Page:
Tokyo – A raft of broadly positive economic data gave Japan’s Prime Minister Shinzo Abe a boost on Friday, as he kicked off an election campaign in which the health of the world’s third-biggest economy will play a major role.
Factory output grew more than expected while household spending – seen as key for Japan’s exit from years of deflation – edged up and the unemployment rate sat at a more than two-decade low.
Japan’s industrial production growth came in at 2.1 percent in August, the latest evidence of an economic recovery, capping off six straight quarters of gains in the April-June period – the longest winning streak in over a decade.
The country’s prospects have recently improved with investments linked to the Tokyo 2020 Olympics giving the economy a shot in the arm.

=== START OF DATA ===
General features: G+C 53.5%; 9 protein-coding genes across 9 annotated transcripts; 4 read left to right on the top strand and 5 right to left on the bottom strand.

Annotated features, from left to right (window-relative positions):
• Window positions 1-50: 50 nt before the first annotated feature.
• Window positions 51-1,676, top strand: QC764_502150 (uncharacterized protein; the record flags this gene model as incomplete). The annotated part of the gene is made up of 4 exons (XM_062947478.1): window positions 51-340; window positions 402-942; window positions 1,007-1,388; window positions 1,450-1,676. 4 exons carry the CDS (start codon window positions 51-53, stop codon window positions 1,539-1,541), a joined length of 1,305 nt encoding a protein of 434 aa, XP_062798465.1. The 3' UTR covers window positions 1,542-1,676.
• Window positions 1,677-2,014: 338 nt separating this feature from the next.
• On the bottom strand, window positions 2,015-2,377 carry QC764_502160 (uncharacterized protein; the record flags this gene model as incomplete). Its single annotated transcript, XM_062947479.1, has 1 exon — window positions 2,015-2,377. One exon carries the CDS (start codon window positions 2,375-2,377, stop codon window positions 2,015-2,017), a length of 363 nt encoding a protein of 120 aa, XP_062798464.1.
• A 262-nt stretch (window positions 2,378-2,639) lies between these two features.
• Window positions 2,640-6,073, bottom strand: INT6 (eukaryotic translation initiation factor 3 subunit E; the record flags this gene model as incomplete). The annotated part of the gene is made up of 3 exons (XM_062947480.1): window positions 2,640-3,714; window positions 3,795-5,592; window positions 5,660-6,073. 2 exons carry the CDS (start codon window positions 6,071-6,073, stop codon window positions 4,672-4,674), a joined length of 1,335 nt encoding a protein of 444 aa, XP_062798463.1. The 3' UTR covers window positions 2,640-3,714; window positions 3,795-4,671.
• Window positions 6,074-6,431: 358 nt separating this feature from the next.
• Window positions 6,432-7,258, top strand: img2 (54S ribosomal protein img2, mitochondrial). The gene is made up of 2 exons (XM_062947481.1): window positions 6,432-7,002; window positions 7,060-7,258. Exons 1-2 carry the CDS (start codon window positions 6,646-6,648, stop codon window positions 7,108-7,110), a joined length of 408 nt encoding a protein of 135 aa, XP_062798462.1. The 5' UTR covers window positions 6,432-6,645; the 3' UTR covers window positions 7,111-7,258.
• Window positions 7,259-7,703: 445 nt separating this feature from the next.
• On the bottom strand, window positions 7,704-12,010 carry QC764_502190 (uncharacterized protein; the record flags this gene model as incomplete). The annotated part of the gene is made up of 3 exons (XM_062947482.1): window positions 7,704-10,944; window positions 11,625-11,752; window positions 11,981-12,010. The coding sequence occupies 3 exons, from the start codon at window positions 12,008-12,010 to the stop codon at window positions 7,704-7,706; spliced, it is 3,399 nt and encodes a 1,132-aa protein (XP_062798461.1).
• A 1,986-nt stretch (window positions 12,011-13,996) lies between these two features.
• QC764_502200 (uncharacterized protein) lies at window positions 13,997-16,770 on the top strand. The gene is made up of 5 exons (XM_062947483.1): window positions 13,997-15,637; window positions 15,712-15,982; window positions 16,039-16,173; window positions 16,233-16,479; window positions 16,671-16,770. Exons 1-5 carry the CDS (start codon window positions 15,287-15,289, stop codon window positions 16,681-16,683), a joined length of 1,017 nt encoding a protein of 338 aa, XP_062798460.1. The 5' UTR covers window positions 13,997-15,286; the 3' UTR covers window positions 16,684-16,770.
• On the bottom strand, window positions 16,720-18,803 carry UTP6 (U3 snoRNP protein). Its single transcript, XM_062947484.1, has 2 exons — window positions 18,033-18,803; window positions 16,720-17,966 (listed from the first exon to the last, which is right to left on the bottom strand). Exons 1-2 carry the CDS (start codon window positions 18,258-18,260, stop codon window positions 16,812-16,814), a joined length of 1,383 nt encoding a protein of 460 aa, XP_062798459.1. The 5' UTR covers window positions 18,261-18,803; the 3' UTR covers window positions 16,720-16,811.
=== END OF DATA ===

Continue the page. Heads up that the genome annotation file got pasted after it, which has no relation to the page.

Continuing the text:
“On the whole, the data show the Japanese economy is on a healthy path’’ to recovery, said Yoshiki Shinke, chief economist at Dai-ichi Life Research Institute, adding that the latest factory output figure was “especially good.’’
UBS economist James Malcolm added: “In short, things are on track.’’
Abe stunned Japan this week with a surprise call for a snap election, seeking to capitalise on a weak opposition and a boost in the polls, as voters welcome his hawkish policy toward neighbouring North Korea which has launched missiles over Japan.
The premier, who dissolved parliament Thursday, claimed that his government “put an end’’ to Japan’s decades-long economic slump after he took office in late 2012 in a landslide election victory.
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